The Sixth Conference on Computers, Freedom, and Privacy

Keynote Address

By John Dillon

Industry and electronic commerce -- not government agencies -- are driving global social and technological developments in computer privacy, intellectual property and encryption, said George Metakides, keynote speaker at CFP96.

Metakides, director of research and development for ESPRIT (European Strategic Program for Research and Development in Information Technologies), offered an international perspective to what is often cast -- in the words of conference chair Hal Abelson -- as a "U.S.-centric" debate over freedom and privacy in the information age.

Four fundamental issues frame the discussion in the European Union, Metakides said: intellectual property, personal privacy, encryption and the strong desire to maintain cultural and linguistic diversity in the online world.

The European community and its member states have started a number of technical and legal initiatives, such as the pending deregulation of telcom companies, he said. But government administrations are slow and conservative by nature, Metakides said. Thus, whether one approves or not, "business is setting the pace," he said.

Metakides outlined the considerable challenges to the search for "balance" in intellectual property issues. There is a lack of uniformity within Europe in copyright laws; markets are global and legislation is highly complex, he said. And he noted that while the electronic medium is modern, the fundamental issues are not new. He told the story of a European author in 1837 who asked the U.S. Senate to protect his work from copying. Yet is wasn't until 1891 that the Senate approved reciprocity of copyright between the U.S. and Europe.

The best way forward, Metokides suggested, is not by scrapping existing law in each country and starting again from scratch. Instead, the European Union must build on its members existing intellectual property laws and strive for harmony. This should be done "with a light hand," he said.

Electronic commerce is also shaping developments in personal privacy issues, he said. But the EU is working on a "data protection directive" -- expected to be implemented by 1998 -- which would set binding rules for collection of personal information. The directive would require a "purpose principle" -- so those collecting data would state why they are doing so. Consumers would have the right to know how and why the information was being used. The EU proposal also calls for an "independent supervisor," who would act as a privacy ombudsman at the national level.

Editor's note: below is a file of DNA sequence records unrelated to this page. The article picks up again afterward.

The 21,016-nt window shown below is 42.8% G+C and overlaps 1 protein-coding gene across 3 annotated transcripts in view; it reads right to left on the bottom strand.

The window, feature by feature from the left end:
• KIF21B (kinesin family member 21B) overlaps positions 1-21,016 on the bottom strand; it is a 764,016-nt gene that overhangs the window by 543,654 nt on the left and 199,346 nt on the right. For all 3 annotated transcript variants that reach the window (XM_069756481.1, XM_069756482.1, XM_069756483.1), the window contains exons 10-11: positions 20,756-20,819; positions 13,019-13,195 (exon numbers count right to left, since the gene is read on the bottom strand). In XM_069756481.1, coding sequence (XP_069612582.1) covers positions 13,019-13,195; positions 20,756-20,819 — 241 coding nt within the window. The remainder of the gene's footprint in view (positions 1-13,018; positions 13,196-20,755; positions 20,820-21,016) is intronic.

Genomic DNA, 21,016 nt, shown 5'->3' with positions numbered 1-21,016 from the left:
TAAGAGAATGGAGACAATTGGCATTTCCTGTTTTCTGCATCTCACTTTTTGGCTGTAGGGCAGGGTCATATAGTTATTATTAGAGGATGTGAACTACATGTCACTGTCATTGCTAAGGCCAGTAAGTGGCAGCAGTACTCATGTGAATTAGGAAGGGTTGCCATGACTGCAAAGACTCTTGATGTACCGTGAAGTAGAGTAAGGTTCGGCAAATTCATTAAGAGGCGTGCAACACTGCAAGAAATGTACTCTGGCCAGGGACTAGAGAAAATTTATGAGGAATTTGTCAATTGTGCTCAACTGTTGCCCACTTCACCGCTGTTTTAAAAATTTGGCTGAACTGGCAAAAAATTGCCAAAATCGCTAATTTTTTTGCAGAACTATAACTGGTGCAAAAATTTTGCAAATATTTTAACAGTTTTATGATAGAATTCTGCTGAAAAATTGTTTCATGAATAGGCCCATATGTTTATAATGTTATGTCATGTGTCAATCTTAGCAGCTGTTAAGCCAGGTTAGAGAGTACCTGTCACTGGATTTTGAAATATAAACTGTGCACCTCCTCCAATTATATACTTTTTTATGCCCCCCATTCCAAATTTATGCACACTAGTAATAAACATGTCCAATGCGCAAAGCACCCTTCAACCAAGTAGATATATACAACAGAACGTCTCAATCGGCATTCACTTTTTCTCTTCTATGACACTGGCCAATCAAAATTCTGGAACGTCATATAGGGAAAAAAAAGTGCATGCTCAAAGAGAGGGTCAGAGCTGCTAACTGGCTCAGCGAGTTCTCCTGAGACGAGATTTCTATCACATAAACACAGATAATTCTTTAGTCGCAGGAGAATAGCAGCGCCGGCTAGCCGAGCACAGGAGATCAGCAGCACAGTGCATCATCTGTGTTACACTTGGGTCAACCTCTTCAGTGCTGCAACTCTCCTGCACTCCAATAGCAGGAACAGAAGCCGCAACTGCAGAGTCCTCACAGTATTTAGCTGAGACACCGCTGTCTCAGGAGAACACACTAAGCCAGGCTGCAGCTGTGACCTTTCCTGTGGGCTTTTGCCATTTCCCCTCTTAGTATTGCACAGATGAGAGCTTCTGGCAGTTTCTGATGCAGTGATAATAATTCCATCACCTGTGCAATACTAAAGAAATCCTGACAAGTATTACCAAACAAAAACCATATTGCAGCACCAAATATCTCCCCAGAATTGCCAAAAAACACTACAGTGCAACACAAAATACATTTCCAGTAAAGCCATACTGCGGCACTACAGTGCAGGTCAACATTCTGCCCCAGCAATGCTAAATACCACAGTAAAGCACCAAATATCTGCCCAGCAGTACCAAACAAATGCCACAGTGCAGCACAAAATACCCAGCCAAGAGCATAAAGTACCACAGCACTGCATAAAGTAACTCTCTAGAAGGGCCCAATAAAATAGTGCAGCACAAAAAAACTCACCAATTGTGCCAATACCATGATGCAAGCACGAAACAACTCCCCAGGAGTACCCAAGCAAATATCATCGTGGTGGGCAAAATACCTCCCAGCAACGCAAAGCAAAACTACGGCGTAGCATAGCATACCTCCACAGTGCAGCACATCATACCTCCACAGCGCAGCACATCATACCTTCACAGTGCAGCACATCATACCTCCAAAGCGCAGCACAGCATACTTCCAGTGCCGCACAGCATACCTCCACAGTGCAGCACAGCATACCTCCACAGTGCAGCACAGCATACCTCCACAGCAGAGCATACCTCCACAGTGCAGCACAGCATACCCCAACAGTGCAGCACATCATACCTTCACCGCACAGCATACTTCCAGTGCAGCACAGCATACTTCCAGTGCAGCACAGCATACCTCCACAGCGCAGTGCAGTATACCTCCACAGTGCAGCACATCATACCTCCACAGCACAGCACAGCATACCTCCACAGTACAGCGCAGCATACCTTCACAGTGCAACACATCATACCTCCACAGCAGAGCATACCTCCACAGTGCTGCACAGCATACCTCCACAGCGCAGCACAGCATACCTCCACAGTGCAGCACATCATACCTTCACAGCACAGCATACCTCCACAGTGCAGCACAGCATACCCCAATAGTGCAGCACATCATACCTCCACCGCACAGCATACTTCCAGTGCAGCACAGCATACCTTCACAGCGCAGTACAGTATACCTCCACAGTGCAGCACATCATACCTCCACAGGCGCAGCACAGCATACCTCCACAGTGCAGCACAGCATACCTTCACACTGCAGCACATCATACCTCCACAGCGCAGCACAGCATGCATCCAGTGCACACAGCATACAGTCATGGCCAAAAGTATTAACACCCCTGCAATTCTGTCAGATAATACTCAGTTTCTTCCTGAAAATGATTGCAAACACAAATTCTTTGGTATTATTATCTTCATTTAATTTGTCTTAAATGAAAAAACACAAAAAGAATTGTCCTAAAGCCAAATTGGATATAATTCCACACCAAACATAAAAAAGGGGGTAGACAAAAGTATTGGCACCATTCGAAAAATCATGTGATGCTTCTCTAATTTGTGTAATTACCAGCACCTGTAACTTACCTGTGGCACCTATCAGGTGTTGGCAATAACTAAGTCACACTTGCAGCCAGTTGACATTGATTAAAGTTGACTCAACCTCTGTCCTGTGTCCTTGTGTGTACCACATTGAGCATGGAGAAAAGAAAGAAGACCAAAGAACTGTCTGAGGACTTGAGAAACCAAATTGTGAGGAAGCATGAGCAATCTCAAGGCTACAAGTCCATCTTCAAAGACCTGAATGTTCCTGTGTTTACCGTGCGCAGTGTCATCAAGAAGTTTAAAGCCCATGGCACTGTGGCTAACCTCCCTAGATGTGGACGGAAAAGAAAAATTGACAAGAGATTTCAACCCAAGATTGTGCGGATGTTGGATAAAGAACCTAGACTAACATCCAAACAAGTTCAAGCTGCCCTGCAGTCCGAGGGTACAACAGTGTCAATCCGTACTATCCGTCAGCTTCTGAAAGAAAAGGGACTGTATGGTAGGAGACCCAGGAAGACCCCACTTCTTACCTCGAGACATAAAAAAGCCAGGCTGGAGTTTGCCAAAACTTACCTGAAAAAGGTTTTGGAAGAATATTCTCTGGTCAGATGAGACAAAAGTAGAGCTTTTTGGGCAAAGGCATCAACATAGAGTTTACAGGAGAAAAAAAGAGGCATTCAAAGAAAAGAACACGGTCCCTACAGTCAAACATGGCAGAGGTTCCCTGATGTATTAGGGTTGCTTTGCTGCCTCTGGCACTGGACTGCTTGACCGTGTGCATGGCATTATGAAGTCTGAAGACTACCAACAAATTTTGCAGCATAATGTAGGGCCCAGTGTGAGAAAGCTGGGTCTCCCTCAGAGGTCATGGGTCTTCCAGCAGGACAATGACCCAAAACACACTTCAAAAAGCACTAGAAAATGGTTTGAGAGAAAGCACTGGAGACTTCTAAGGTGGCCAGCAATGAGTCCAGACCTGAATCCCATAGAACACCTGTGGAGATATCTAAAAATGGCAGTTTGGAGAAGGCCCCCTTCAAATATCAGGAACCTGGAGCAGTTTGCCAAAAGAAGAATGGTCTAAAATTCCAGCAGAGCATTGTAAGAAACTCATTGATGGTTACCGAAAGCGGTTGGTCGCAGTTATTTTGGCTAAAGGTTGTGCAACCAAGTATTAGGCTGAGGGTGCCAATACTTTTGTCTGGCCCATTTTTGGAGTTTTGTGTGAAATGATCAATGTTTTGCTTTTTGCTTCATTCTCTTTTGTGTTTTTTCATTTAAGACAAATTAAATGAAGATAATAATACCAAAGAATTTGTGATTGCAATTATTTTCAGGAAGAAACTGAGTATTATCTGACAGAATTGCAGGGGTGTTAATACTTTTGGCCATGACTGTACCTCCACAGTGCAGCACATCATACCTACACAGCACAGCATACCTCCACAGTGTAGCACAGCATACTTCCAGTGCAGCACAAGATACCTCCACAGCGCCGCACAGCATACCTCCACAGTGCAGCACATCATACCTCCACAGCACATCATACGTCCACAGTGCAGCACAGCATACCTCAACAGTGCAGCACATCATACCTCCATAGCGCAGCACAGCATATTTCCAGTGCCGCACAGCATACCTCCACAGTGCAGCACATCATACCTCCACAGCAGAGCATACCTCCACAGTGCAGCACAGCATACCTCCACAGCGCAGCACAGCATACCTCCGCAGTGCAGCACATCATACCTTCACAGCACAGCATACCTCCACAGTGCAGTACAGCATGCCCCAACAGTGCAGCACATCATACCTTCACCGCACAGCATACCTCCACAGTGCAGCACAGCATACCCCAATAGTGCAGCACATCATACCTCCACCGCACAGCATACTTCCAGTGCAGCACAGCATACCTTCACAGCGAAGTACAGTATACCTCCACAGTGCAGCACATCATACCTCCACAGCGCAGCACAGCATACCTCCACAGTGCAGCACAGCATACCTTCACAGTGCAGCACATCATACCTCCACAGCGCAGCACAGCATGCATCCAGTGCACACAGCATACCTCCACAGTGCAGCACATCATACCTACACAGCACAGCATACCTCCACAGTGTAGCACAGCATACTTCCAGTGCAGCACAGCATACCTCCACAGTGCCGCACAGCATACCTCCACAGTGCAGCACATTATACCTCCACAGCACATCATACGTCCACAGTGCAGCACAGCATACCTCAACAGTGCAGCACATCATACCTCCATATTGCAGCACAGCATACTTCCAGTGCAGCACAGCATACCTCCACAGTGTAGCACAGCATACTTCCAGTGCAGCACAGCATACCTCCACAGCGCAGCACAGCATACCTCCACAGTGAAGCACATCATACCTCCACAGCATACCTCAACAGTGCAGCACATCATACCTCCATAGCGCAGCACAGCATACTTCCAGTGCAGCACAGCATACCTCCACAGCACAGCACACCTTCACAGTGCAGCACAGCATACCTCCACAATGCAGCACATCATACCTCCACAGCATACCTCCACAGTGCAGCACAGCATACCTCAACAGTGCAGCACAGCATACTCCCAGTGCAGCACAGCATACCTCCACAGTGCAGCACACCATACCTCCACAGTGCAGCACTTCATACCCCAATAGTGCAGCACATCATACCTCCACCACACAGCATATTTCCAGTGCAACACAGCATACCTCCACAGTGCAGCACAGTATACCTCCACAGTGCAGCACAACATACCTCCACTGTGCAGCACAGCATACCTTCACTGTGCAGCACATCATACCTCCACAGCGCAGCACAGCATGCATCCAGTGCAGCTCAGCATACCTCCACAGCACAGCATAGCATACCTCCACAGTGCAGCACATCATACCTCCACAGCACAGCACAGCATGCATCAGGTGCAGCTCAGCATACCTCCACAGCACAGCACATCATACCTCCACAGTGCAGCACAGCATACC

On the technological side of the privacy debate, ESPRIT is working on an electronic cash system that would basically offer a double-blind mechanism to shield a person's financial transactions from the bank handling the cash, he said.

Economic issues are driving encryption developments as well. Metokides listed the by-now familiar tug-of-war between the desire for individuals and businesses for privacy and security and the need for governments to fight crime and protect national interests. But encryption controls, he suggested, are a little like Prohibition -- when in the 1920s anyone with a bathtub and a bag of sugar could make illicit booze. The laws also vary widely across Europe. Encryption is banned in France, yet the technology is widely available on the Internet, he said.

Metakides said the emerging consensus in Europe is to use "trusted third parties" for key escrow. But any user of encryption should be free to choose any cryptographic tool available, not something that is government designed or controlled, he said.

Governments must strive to harmonize their laws and seek international agreements on cryptography. If not, commercial technology -- such as Microsoft crypto plug-ins -- could be sold in one country and not another. "That would be a bad thing. It would be bad for the global information infrastructure," he said.

Metakides saved the last portion of his talk for an issue of central importance to Europeans: the struggle to maintain cultural and national diversity in a rapidly converging and homogenizing world. The fear among many in Europe is that their diverse cultural richness will be lost under the "net onslaught," he said. "Can we have a Web where even through its pages we can distinguish Irish charm, French culture and Italian exuberance?" he asked.

The issue goes beyond national boundaries, he said. Minority communities within countries -- such as the Basque in Spain -- are also struggling to maintain their own identity, he said. "If citizens have the power to create content and have it distributed, we will make the whole world a more interesting and more diverse place for us all," Metakides said.

A search for balance in all aspects of the debate -- including cryptography, privacy and intellectual property -- is essential, he said.

"Is it hopeless? Certainly not, provided we get global cooperation on a technical level and on a legislative level," he said. "If we do that, there will be balance in a way that respects privacy, allows for freedom and allows for governments to govern in a proper way."

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